"Madonsela's commitment to truth and unwavering courage in executing her power as an ombudsman that serves the citizens of South Africa made her our natural choice," says Branko Brkic, editor of iMaverick and Daily Maverick.
Fearless corruption buster Thuli Madonsela has been named iMaverick and Daily Maverick's Person of the Year for 2011.
This year the Public Protector released reports that excoriated two cabinet ministers and former police commissioner Bheki Cele. Her recommendation was that president Jacob Zuma "take the appropriate action", an appeal the president eventually responded to by wielding his sword at the fingered culprits.
In a cabinet Spring clean following Madonsela's report, former public works minister Gwen Mahlangu-Nkabinde and traditional affairs and cooperative governance minister, Sicelo Shiceka both got the axe. Cele was suspended pending a full investigation into dodgy police lease agreements.
"Madonsela has earned significant respect for being an anti-corruption stalwart as well as for playing her role without fear or favour, but it's the work she does to champion the rights of ordinary men and woman in South Africa that's winning her hearts across the land," says Brkic.
"We chose to profile the Public Protector not only because she is influential and newsworthy, but because she is so exemplary and effective. In a year that has been riddled with service delivery crises, corruption and government maladministration, Madonsela is a beacon of action that delivers results. More so she is a positive role model, an astute public servant and a survivor. She's the kind of woman that demands respect and who undoubtedly changed the course of this country for the better in 2011," Brkic says.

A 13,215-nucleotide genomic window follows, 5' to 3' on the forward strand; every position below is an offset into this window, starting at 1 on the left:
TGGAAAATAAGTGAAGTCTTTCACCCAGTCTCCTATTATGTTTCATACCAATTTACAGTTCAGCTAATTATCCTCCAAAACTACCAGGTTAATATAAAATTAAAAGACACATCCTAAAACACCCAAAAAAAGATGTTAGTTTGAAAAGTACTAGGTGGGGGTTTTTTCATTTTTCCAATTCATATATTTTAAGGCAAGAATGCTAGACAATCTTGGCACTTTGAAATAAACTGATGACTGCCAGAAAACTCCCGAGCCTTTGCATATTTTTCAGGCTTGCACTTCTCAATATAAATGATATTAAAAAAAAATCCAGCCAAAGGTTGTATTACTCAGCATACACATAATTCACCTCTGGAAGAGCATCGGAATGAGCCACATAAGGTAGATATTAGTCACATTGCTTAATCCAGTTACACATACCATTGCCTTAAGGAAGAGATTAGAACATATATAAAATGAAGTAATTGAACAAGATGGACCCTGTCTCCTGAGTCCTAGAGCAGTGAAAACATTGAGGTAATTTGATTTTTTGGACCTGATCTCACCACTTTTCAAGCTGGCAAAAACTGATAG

Born in Johannesburg in 1962, Madonsela began her career in the early 1980s as a teacher, before she became involved in union work as an advisor for the National Union of Printers and Allied Workers. She completed a bachelor of arts in law at the University of Swaziland, and an LLB at the University of Witswatersrand in 1990.
In 1990, she was the Independent Electoral Commission's presiding officer. When the new Constitution was drafted, she was appointed as one of 11 technical experts. After that, she worked in a variety of parastatal bodies and trusts before becoming a director at the Waweth Law and Policy Research Agency, which she owns.
In 2009, Zuma appointed her the new Public Protector.
A human rights and constitutional lawyer, Madonsela forfeited a Harvard scholarship to focus to become one of the technical advisors that worked with the Constitutional Assembly in drafting the Constitution. That same constitution has created a number of institutions to "strengthen constitutional democracy in the Republic" and prescribes powers that allow the office of the Public Protector to investigate any concerns about maladministration or improper conduct in any sphere of government (save for the court decisions).
From her days as a teacher, to being a technical expert during the drafting of the constitution, as a law reformer and finally a public ombudsman, Thuli Madonsela has always been on the people's side. In 2011, she reminded the people of South Africa once again to believe that the Constitution will always be bigger than anything thrown at it, as long as it is guarded by committed people.